Get access

Successful blind placement of nasojejunal tubes in paediatric intensive care: impact of training and audit

Authors

  • Rosan Meyer,

    1. Rosan Meyer BDiet PGDipDiet MNutrition
      Paediatrics Research Dietician
      Department of Paediatrics, Division Medicine, Imperial College, St Mary’s Campus, London, UK
    Search for more papers by this author
  • Stephanie Harrison,

    1. Stephanie Harrison Msc RN RSCN
      Lead Nurse
      Paediatric Intensive Care Unit, St Mary’s Hospital, London, UK
    Search for more papers by this author
  • Mehrengise Cooper,

    1. Mehrengise Cooper FRCPCH
      Intensivist Paediatric Consultant
      Paediatric Intensive Care Unit, St Mary’s Hospital, London, UK
    Search for more papers by this author
  • Parviz Habibi

    1. Parviz Habibi PhD FRCP FRCPCH
      Intensivist Paediatric Consultant
      Department of Paediatrics, Division Medicine, Imperial College, St Mary’s Campus, London, UK
    Search for more papers by this author

Rosan Meyer:
e-mail: rmeyer@imperial.ac.uk

Abstract

Title. Successful blind placement of nasojejunal tubes in paediatric intensive care: impact of training and audit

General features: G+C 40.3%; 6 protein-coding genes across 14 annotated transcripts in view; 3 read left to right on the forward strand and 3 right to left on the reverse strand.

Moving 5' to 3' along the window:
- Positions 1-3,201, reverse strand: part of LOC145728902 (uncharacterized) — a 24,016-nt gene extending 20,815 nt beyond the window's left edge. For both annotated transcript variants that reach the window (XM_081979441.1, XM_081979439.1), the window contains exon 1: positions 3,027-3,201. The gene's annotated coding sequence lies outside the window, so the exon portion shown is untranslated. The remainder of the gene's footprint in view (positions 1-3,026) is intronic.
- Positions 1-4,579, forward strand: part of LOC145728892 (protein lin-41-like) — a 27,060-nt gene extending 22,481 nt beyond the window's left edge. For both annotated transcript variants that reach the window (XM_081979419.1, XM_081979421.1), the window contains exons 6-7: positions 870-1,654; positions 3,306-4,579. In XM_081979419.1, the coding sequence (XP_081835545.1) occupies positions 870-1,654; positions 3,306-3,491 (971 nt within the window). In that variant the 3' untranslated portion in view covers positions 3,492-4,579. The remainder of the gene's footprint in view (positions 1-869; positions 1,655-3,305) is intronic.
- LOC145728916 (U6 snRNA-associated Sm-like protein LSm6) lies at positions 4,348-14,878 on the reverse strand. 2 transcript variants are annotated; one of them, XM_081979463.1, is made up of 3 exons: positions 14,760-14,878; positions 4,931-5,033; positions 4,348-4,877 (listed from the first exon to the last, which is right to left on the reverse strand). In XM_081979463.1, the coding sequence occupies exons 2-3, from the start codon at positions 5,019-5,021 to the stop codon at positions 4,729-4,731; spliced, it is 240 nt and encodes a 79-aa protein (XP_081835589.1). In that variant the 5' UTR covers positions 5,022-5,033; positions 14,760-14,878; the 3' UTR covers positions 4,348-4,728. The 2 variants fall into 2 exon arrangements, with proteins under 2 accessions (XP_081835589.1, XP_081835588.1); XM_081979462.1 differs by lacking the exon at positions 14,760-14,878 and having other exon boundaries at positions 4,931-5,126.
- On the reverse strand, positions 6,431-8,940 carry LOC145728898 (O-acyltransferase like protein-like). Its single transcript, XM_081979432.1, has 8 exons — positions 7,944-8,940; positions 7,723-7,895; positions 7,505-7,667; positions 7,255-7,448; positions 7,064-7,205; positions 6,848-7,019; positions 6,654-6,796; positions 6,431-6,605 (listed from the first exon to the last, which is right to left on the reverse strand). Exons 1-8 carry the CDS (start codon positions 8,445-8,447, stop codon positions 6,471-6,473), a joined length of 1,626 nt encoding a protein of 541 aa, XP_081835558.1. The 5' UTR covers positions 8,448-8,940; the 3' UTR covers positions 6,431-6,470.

Aim.  This paper is a report of a study to monitor continuing nasojejunal tube placement success rate and to evaluate a training programme for staff placing these tubes at the bedside.

Background.  Gastric delivery of enteral feeds is frequently poorly tolerated due to impaired gastric motility in critically ill children. Consequently, there has been an increased interest in the use of the nasojejunal feeding route. Nasojejunal tubes are both safe and well-tolerated, but placements of these tubes are notoriously difficult and therefore often avoided. Consequently, a blind bedside technique was developed, with a placement success of 96%.

Method.  A training programme using this technique was developed for nursing staff on the unit. This included one-to-one training of key nurses of the nasojejunal tube placement technique and a supervised nasojejunal placement with either the senior nurse or dietitian. This practice was audited in 100 consecutive patients in 2001 and 2004. Patient demographics, diagnosis, time taken for placement and reasons for unsuccessful placements were documented.

Results.  The 2001 audit (n = 100) indicated that the nasojejunal route was used in 19% of all cases, with 1% and 80% of patients fed via the parenteral and nasogastric route respectively. In 2004 (n = 94), 18% of patients were fed via the nasojejunal route, 3% parenterally and 79% via the gastric route. Placement success continued to be between 94·5–95% in 2001 and 2004.

Conclusion.  Continued successful placement of blind nasojejunal feeding tubes can be achieved through a well-monitored education programme, regular audit cycles and multidisciplinary team support.

Get access to the full text of this article

Ancillary